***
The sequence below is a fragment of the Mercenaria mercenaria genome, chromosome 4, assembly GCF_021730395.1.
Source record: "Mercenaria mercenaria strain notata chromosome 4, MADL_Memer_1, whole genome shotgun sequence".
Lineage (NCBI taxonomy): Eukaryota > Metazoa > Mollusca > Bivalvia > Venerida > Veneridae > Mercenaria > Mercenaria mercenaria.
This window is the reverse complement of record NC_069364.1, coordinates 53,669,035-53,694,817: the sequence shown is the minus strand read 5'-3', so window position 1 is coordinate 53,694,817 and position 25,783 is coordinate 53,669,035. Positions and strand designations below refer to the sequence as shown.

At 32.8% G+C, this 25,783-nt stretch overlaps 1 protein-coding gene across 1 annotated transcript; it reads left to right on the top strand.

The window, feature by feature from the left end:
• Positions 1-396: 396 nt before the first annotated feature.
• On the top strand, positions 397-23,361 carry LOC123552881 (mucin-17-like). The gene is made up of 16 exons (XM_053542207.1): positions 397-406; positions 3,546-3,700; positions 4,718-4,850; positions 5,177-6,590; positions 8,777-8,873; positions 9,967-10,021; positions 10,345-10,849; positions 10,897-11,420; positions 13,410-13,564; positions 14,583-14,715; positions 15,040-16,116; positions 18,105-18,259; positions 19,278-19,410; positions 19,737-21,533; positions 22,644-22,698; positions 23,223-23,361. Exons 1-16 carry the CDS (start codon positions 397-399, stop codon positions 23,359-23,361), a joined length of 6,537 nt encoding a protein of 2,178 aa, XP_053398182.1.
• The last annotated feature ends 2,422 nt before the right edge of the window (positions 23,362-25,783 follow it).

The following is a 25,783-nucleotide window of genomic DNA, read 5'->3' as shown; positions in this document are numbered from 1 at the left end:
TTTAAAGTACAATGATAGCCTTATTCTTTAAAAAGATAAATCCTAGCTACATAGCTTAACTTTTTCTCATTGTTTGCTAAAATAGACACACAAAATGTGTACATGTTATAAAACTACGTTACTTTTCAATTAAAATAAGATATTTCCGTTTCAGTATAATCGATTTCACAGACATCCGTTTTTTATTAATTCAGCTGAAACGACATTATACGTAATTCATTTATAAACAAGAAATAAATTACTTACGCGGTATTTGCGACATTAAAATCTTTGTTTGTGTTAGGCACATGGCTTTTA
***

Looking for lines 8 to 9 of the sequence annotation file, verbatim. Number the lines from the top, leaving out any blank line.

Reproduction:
• On the top strand, positions 397-23,361 carry LOC123552881 (mucin-17-like). The gene is made up of 16 exons (XM_053542207.1): positions 397-406; positions 3,546-3,700; positions 4,718-4,850; positions 5,177-6,590; positions 8,777-8,873; positions 9,967-10,021; positions 10,345-10,849; positions 10,897-11,420; positions 13,410-13,564; positions 14,583-14,715; positions 15,040-16,116; positions 18,105-18,259; positions 19,278-19,410; positions 19,737-21,533; positions 22,644-22,698; positions 23,223-23,361. Exons 1-16 carry the CDS (start codon positions 397-399, stop codon positions 23,359-23,361), a joined length of 6,537 nt encoding a protein of 2,178 aa, XP_053398182.1.
• The last annotated feature ends 2,422 nt before the right edge of the window (positions 23,362-25,783 follow it).